Thursday, 3 September 2009

Back to the Moors

The peak trip was over, and we wasted no time climbing back in the North East - First stop, Raven's Scar. We went with the idea of doing Gangrene - E3/4 6b but the rain soon put a stopper on that, so we decided to just spend the time bouldering on the overhanging nose underneath Ahab. The 6a's and 5c and a 6b being a good train, plus some bizarre reaches off ankle locks and an attempted Campus of the entire nose. Probably like V9 or something?!
This wasn't the final action before the weather well and truly crapped out.
Roseberry was the plan for the next day, with me wanting to repeat Franco's bold solution to the main wall of Roseberry.
One of the most impressive bits of rock on the moors, has an unfortunate reputation for being loose on every scale. I guess it is true, but i've only ever seen rocks in cracks and boulders at the bottom. Pulling holds off the main wall would be very hard, its all pockets, monos and crimpy rails, the only problem is the rock is sandy.

The old aid line, forces its way up the centre of the tall sandstone outcrop and has apparently been 'looked at' in the past. Franco climbed the line after Abseil inspection in July and i seconded him. His ascent was in the Dark.

He gave a grade of E5 6a, which was met with some questioning, but having now completed the second ascent i can agree. This would be a pretty intense onsight.

Franco and I walked up to the main wall very windy conditions and i instantly decided i probably wouldn't be able to lead the wall in the conditions. However, i was planning on putting a rope down it anyway, so i did so. When i seconded Franco, i decided the crux was a sequence moving left to an eventually juggy rail. While working though, i decided the technical crux was pulling on the mono to the crimps. The onsight crux is this entire sequence - pulling up off a hard to notice mono to a couple of crimps then heading left to a slopey but ok rail.

The E5 comes from the fact that we think this would be fairly 'interesting' to onsight, what with the sandy nature of the rock and when combined with the fact there is one piece of gear, (0.75 camalot) in a shallow break in snappy rock... If this pulls there is nothing to stop you before hitting the column below, or worse the ground below this.

I didn't want to top rope it to death, so i roped up for the lead, earlier than expected! The wind was off putting but not too bad. I made my way up to the cam and then made the crux moves. There was a heart in mouth moment as i launched left to the slopey rail and missed the decent sloping section, instead getting a significantly poorer part - something i hadn't noticed on the working session!

I did the final moves placing enough gear at the top to make up for the lack of it in the crux section!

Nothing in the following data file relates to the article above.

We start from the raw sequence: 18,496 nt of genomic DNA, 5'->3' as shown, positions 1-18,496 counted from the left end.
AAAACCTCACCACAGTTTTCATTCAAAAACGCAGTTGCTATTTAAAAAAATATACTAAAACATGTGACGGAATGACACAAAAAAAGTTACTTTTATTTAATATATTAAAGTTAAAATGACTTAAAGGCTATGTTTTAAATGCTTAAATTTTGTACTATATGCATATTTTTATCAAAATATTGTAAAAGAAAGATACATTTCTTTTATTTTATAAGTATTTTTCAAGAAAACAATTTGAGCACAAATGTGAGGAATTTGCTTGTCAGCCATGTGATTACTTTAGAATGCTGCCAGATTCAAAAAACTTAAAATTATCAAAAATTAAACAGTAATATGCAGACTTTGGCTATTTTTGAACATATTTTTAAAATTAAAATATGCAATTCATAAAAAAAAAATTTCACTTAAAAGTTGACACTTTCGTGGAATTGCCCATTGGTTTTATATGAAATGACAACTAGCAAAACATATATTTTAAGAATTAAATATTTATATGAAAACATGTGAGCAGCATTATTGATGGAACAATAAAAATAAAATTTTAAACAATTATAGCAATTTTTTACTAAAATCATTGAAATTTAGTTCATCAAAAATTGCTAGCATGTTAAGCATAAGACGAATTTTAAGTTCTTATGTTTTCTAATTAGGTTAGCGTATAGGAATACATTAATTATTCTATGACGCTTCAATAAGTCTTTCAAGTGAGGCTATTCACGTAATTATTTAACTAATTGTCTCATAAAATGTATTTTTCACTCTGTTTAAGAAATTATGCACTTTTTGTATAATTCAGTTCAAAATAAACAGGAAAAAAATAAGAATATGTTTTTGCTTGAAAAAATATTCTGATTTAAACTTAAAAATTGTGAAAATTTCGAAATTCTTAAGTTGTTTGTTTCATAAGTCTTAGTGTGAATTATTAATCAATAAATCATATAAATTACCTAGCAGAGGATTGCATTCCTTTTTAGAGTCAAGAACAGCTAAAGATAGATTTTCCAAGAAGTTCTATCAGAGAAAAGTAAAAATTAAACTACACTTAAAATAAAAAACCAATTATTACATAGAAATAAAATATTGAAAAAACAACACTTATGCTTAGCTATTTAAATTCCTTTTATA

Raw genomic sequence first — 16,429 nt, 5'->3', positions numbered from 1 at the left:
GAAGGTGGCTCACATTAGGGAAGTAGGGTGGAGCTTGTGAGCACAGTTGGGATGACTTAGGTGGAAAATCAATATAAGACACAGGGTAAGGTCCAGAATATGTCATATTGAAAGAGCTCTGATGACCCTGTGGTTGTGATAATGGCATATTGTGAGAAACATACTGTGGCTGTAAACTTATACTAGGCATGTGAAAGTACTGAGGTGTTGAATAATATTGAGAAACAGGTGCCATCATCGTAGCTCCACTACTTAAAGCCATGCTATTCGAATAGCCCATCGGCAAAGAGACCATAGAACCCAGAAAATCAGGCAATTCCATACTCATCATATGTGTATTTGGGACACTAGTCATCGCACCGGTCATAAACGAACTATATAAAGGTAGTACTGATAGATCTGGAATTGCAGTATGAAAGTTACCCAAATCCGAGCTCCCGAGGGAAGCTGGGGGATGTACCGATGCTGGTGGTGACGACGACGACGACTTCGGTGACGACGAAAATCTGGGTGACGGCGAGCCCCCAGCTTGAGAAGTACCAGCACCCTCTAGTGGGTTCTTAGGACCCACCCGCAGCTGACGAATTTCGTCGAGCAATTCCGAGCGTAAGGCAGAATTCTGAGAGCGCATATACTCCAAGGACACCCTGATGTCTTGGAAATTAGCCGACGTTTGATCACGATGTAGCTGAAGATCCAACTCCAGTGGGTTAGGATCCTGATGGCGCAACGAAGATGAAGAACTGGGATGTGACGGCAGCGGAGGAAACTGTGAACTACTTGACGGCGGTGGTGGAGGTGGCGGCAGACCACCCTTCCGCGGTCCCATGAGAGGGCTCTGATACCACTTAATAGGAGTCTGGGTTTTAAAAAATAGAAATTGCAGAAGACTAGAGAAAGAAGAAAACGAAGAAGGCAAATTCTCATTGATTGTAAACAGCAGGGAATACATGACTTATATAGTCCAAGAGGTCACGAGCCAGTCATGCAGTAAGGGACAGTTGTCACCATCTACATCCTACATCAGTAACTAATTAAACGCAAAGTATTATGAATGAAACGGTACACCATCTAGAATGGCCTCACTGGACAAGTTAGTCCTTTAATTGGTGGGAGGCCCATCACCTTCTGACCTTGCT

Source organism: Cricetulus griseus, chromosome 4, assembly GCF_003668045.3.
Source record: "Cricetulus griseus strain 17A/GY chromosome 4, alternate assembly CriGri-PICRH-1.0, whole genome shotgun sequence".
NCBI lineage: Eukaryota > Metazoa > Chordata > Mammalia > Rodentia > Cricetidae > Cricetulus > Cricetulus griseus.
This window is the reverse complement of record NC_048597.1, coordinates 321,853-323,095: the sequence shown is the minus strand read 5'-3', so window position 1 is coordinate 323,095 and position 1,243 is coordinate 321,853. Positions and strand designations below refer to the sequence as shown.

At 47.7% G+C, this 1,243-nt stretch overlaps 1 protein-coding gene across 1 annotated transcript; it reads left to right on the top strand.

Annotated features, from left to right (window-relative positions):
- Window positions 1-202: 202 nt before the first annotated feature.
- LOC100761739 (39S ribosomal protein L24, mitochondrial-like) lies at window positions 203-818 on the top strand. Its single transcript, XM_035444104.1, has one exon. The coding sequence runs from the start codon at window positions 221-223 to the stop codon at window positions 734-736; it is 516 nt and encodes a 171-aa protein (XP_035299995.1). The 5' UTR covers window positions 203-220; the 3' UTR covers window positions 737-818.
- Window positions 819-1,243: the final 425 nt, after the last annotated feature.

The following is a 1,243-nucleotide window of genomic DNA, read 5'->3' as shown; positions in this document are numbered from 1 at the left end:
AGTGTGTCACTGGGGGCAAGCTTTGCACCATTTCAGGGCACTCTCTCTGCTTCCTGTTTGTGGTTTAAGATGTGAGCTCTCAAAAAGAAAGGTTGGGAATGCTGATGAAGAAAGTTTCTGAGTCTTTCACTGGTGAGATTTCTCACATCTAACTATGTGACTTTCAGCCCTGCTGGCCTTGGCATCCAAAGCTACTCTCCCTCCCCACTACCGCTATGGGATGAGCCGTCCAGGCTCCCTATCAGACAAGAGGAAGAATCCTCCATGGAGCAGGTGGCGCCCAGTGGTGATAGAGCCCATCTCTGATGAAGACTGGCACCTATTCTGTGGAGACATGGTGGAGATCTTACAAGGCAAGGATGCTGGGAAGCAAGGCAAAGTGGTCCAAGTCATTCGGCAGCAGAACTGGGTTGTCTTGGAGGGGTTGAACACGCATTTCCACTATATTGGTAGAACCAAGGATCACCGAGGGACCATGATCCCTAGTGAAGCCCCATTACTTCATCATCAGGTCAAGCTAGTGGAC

At E5 6a 'The Pasghetti Alpinist' is by far the hardest route at Roseberry Topping and it takes a line of weakness up the Main face. Really good line by Franco and he named it after Ian Jackson (he would say Pasghetti instead of Spaghetti) who had roped it in the past.

Couple of Video Stills, of me climbing 'Time for Tea' at Millstone.


swatson said...

Hi I found your blog on the internet while looking for some info you may be able to help me with.While at Settle on wednesday 2nd september I was watching for a cafe window as a climber went up the crag above settle(sorry dont know its name)While watching I was distraught to see the climber fall and watched as the emergency services including the mountain rescue worked to take him to safety.I was wondering if there was anyway I could find out if he/she survived.I cant get this sight out of my mind and may be able to put it behind me if I knew it had a positive outcome.As and older person I am in awe of your adventure but cannot see past the danger.Take care and safe climbing.I will watch your blog to see if you answer.

Dave Warburton said...

Sorry, i have been on holiday.
Im not familiar with Settle but that crag (Castleberg) was recently developed as a sport climbing crag.

My guess would be to check google for the local news in that area. Generally speaking though, i would very much doubt that someone would have died in a situation like that, so i´d guess whom ever it was will be ok. The M.R.T are absolutely brilliant in the UK!
I checked the UKClimbing forums and there was no mention of any such accidents/fatalities.

Cheers, Dave.

swatson said...

Thanks Dave for replying I found a link to cave and rescue
This gives a record of their rescues and found that fellows accident,it tells of head,chest and suspected pelvic injuries so hopeful that he survived his injuries,thank god.
Please take care in all your climbs.